Video streaming pioneer Roku (NASDAQ:ROKU) was flying high through 2020 and early 2021. Shares absolutely caught fire as video streaming got a massive pandemic boost. Between March 2020 and mid-February of this year, ROKU stock posted a gain of 514%. After peaking at an all-time high close of $469.70 on Feb. 16, ROKU shares went into a slump. The stock has rallied several times since but remains volatile and currently trades in the $431 range. One of the knocks that some investors have against Roku is its declining hardware business.
True, Roku got its start as a company that was focused on selling video streaming boxes. But I’m not particularly worried if hardware is becoming a side business.
Here’s why you shouldn’t be concerned about it either.
Roku’s Streaming Hardware Sales Continue to Slow
Roku actually got its start as a company that was spun off from the leading streaming video service back in 2007. Its business was selling set-top streamers, small boxes that would plug into a TV, connect to the internet and give owners access to streaming video services.
Roku proved to be very successful at this. By 2016 — even as every major tech company released its own video streaming hardware — Roku devices held a 49% share of the U.S. market for streaming hardware.
The current situation is dramatically different, and this is where some investors are becoming wary of ROKU stock.
One 2021 report put Roku in sixth place globally for sales of connected TV devices. (More on that report on a moment, but the findings aren’t the only concerning sign.) In its first-quarter results, Roku reported hardware (player) revenue of $107.7 million. That’s up just 69% from the same quarter in 2017. It would likely have been much lower except for the fact that gross hardware profit for the quarter was $14.8 million compared to $10.8 million for Q1 2017. Roku is moving hardware by selling it at far lower margins than in 2017.
In addition, Roku has expanded its hardware offerings, including soundbars that sell for $190 — more than double the price of its most expensive streamer and nearly five times the price of its cheapest.
Given the fact that Roku has its widest range of products ever, it’s supplemented streamers with (relatively) pricey soundbars, and margins are far lower than they were in 2017, it’s easy to see why 69% revenue growth in four years is worrisome. Especially since the streaming video market has exploded during that time.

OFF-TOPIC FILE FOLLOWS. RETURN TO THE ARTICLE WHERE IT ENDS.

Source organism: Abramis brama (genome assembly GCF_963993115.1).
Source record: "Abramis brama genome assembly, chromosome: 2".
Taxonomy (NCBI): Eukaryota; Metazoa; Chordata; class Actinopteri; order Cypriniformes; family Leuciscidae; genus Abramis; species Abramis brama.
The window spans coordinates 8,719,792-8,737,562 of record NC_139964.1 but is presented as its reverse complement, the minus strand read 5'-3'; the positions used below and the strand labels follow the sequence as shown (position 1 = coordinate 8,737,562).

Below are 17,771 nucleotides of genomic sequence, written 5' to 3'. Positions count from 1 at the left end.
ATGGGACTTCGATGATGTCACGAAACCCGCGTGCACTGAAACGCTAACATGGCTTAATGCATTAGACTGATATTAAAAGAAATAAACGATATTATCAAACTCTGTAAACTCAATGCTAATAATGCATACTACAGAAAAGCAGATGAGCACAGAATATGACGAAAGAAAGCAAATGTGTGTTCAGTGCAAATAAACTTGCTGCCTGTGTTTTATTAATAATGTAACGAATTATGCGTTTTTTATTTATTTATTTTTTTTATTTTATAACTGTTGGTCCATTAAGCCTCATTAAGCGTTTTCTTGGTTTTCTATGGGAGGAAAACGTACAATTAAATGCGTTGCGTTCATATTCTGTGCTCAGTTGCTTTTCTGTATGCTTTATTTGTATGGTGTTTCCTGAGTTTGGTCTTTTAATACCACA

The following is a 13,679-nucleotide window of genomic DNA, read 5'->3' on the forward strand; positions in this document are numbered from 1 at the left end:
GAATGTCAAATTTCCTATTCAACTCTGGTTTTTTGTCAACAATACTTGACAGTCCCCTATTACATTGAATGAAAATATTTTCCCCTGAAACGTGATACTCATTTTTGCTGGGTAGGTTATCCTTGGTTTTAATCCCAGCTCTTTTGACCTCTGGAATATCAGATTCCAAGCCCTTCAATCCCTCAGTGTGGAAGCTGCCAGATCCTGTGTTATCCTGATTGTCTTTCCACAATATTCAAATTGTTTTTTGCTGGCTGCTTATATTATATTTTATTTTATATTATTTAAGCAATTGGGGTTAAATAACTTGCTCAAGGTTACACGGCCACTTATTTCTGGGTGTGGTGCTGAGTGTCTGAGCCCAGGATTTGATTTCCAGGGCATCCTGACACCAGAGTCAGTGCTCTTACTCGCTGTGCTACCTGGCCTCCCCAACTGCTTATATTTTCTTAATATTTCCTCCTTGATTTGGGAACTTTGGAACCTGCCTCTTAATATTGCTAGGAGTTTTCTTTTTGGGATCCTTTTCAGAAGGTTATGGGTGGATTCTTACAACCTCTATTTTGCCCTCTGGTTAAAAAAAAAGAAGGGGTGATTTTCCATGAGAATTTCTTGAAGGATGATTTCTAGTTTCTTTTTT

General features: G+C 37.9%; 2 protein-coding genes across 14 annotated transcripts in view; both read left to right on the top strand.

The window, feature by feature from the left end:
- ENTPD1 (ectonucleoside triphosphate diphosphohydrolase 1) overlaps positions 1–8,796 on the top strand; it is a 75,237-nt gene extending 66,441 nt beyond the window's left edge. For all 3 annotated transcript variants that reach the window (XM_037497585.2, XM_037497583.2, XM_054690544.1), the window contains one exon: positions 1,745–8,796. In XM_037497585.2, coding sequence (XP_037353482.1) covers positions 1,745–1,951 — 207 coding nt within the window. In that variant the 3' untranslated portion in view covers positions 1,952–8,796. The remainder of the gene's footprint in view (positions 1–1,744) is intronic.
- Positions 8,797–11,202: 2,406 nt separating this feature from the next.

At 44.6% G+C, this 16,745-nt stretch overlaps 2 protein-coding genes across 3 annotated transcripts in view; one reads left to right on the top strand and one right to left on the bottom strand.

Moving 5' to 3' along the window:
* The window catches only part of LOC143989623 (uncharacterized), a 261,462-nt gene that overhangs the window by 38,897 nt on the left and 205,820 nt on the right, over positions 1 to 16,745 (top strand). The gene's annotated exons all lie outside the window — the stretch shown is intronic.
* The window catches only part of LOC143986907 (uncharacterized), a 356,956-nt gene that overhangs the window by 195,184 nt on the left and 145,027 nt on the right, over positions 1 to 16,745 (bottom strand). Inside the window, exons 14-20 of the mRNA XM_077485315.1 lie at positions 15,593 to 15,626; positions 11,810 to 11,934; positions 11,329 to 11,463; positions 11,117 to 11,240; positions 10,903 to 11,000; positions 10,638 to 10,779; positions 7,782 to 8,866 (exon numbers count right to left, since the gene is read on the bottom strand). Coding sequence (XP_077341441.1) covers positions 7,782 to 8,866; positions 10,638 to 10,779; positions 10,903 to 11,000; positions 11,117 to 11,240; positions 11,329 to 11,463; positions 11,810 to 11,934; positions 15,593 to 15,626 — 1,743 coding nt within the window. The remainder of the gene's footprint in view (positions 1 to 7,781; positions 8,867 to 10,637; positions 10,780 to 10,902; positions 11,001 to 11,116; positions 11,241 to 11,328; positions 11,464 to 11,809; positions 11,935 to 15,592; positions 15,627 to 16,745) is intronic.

Here’s the thing: forget about the hardware. At this point it represents just 19% of Roku’s revenue (compared to 64% in Q1 2017). More importantly, hardware now accounts for just 4.5% of the company’s profit.
Licensing the OS Is Where It’s At
Circling back to that report showing Roku devices at a measly sixth place share, there’s a catch to that number. It’s only counting Roku boxes. But seven years ago, the company began licensing its Roku operating system to smart TV manufacturers. Every one of these TVs in the home not only nets Roku a small licensing fee, it brings additional streaming marketshare for the company because those TVs act exactly like Roku boxes.
In fact, last year, 38% of smart TVs sold in the U.S. were running Roku software.
Growing Platform Revenue Is the Reason to Own Roku Stock
Roku hardware, plus all those Roku TVs means more users. More users means more eyeballs, which means advertisers are more anxious to pay to be on the Roku platform.
The effect was on full display in those Q1 numbers. Roku added 2.4 million more subscribers in the quarter (up 35% YoY), bringing its total to 53.6 million. Users streamed 18.3 billion hours of video, a 49% increase. Platform revenue grew 101% YoY. Average revenue per user (ARPU) was up 32%.
Bottom Line on Roku
Should you add ROKU stock to your portfolio? The stock earns a ‘B’ in Portfolio Grader, so it’s not a must-have. However, even after rallying from its 2021 lows I believe it still has upside. I also believe that a growing user base and growing ad revenue mean this stock is well positioned for long-term growth.
If you’ve been holding off on ROKU stock because of its weakening hardware business, hopefully I’ve made the case for why that shouldn’t deter you.
On the date of publication, Louis Navellier had a long position in ROKU. Louis Navellier did not have (either directly or indirectly) any other positions in the securities mentioned in this article. InvestorPlace Research Staff member primarily responsible for this article did not hold (either directly or indirectly) any positions in the securities mentioned in this article. The opinions expressed in this article are those of the writer, subject to the InvestorPlace.com Publishing Guidelines.
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